Your doctor has told you that you have pulmonary fibrosis. Suddenly, you are faced with a life-altering condition. So what now? You have decisions to make, but the one that matters is how to approach your future so you can get the most out of it. Think about how to cope with your pulmonary fibrosis diagnosis by taking these steps.
Face your limitations
You will already have noted that you can’t do what you used to be able to do. Accepting that your physical condition has changed and will continue to change is probably one of the most difficult limitations you will have to face, especially as your disease progresses. So, be realistic about your limitations, but focus on what you CAN do instead of what you can’t.
Moderation is key
One of the best ways of coping with pulmonary fibrosis is to maintain as high a level of fitness as is reasonably possible. There are plenty of exercises you can do that will keep you active without compromising either your lungs or your general health. Walking is a low-impact exercise that anyone can do. You can still do bike rides, just not as fast or as long as you might have done previously.
Swimming is another relatively low impact exercise that is good for the lungs. Take advantage of weight machines at the gym and do strengthening exercises. However, as with anything to do with your condition, consult your doctor or health professional before undertaking any exercise regimen.
Watch your meals
Your doctor will recommend you reduce, if not eliminate, sodium, trans fats and sugar from your diet. Eat fresh fruits and vegetables, lean proteins, whole grains, low-fat dairy products and avoid processed foods. Since a full stomach can make it harder to breathe at times, stick to smaller, regular meals and take a systemic enzyme capsule with water between meals to help break down the fibrin that causes the scarring in your lungs.
Think of your lungs
You probably never really thought about your lungs before you received your pulmonary fibrosis diagnosis. Now they are front and center for all your decision making. Pretty much every activity you do now involves thinking about how it impacts your respiratory system. This includes taking precautions about what you’re breathing in.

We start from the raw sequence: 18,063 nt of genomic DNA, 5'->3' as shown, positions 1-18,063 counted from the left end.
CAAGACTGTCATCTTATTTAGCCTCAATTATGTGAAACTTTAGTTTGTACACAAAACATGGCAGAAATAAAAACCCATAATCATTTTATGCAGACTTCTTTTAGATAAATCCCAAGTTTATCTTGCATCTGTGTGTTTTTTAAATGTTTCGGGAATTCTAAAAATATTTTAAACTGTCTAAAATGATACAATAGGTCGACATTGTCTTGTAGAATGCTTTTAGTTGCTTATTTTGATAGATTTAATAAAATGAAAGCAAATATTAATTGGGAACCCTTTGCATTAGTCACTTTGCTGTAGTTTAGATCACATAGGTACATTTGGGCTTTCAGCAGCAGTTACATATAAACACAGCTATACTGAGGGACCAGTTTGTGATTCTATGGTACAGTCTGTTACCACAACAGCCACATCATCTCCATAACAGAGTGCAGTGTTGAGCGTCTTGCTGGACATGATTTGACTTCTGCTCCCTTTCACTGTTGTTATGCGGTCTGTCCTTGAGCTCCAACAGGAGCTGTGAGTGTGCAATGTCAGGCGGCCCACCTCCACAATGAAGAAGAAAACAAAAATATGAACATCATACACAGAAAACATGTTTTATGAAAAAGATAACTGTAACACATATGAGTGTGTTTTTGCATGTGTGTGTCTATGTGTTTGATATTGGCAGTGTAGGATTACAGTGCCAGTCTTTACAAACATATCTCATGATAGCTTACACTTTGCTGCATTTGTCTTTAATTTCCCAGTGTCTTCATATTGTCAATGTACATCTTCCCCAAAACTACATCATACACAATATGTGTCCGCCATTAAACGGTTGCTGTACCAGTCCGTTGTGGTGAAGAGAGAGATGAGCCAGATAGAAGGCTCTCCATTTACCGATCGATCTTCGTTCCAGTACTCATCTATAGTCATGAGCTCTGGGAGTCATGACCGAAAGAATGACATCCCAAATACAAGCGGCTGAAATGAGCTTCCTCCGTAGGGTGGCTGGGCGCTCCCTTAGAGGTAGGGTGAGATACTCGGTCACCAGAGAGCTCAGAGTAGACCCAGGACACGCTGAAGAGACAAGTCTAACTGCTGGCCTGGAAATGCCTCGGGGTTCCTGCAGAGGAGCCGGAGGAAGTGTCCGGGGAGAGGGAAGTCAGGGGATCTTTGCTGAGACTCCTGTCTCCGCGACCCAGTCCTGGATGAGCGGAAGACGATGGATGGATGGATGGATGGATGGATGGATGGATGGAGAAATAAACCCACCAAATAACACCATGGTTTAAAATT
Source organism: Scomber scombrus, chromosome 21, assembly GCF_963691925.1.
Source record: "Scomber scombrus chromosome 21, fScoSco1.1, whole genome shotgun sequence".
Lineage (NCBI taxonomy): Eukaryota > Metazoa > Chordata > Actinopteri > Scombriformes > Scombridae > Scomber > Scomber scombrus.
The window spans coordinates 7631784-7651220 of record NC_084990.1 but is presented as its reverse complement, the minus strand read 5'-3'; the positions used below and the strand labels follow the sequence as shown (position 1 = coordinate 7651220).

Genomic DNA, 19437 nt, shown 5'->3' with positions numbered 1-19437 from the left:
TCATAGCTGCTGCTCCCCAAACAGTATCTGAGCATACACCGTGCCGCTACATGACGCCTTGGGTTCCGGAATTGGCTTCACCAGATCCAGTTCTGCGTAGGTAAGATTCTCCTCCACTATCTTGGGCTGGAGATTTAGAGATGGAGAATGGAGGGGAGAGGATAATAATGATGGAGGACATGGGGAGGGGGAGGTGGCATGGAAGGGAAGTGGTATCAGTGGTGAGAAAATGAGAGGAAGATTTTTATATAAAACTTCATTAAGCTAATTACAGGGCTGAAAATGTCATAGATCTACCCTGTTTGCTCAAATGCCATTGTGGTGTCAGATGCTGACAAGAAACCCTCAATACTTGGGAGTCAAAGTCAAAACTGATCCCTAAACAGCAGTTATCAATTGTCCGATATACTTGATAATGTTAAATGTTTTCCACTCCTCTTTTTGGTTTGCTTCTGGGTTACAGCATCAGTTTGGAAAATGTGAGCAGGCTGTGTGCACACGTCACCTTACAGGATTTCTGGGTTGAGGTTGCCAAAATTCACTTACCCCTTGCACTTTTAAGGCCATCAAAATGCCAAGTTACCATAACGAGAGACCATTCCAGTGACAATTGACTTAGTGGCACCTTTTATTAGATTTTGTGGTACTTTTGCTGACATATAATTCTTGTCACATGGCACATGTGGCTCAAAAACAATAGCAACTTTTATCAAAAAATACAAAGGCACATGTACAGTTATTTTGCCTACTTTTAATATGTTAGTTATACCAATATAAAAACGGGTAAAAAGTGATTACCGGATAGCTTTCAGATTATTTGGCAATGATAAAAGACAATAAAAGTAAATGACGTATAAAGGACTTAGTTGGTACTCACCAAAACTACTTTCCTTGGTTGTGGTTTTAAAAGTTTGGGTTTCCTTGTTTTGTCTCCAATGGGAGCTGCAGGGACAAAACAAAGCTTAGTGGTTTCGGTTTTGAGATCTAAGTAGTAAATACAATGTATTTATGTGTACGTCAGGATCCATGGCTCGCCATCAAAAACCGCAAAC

Whether it’s second-hand smoke, pollution or germ-laden air from people with colds, you need to bear in mind that your lungs don’t have the same capacity to cope with airborne illnesses and issues as they once did. You should also consider how you will cope if you get the flu or pneumonia, so if there’s a vaccine available to you — take it.
This can be hard, especially if you’ve always prided yourself on your independence. Ask for help from family, friends, support groups and the medical community.
Fortunately, there are plenty of others in a similar position, facing challenges from PF or COPD. Your condition can worsen if you suffer from anxiety, stress or depression, so ask for help from the many support groups, forums and community help systems available to people in your condition.
Stay in control where you can
Your doctor and medical team are there to help you, but they can only do so much. You need to listen to them and follow their instructions. But this doesn’t mean you don’t have the right to question what they are saying and why.
Asking questions about your treatment, keeping records of what works and what doesn’t and staying involved will all help you better understand your condition and how you can help yourself. You can also keep an eye out for any risk triggers and avoid them.
Focus on the positives
This all sounds depressing, doesn’t it? It doesn’t have to be. Yes, you have a dangerous condition, but as you will know from discussions with your doctor, everyone reacts differently to pulmonary fibrosis. Even the average time it takes for the condition to deteriorate varies. So make the most of the positive aspects.
Do what you enjoy when you can. Travel may be more difficult than it once was, but it isn’t impossible. You just have to be a bit more forward-thinking in your planning, especially if your plans include flying or traveling to places with a higher altitude than you’re used to. If you’re dependent on an oxygen machine, make sure it’s in perfect working order and that you have a backup.
Finally, stay in touch
You will find plenty of groups online where you can get information on the latest development of your disease. Not only will this keep you up to date, but it may also help you focus on how to best look after yourself.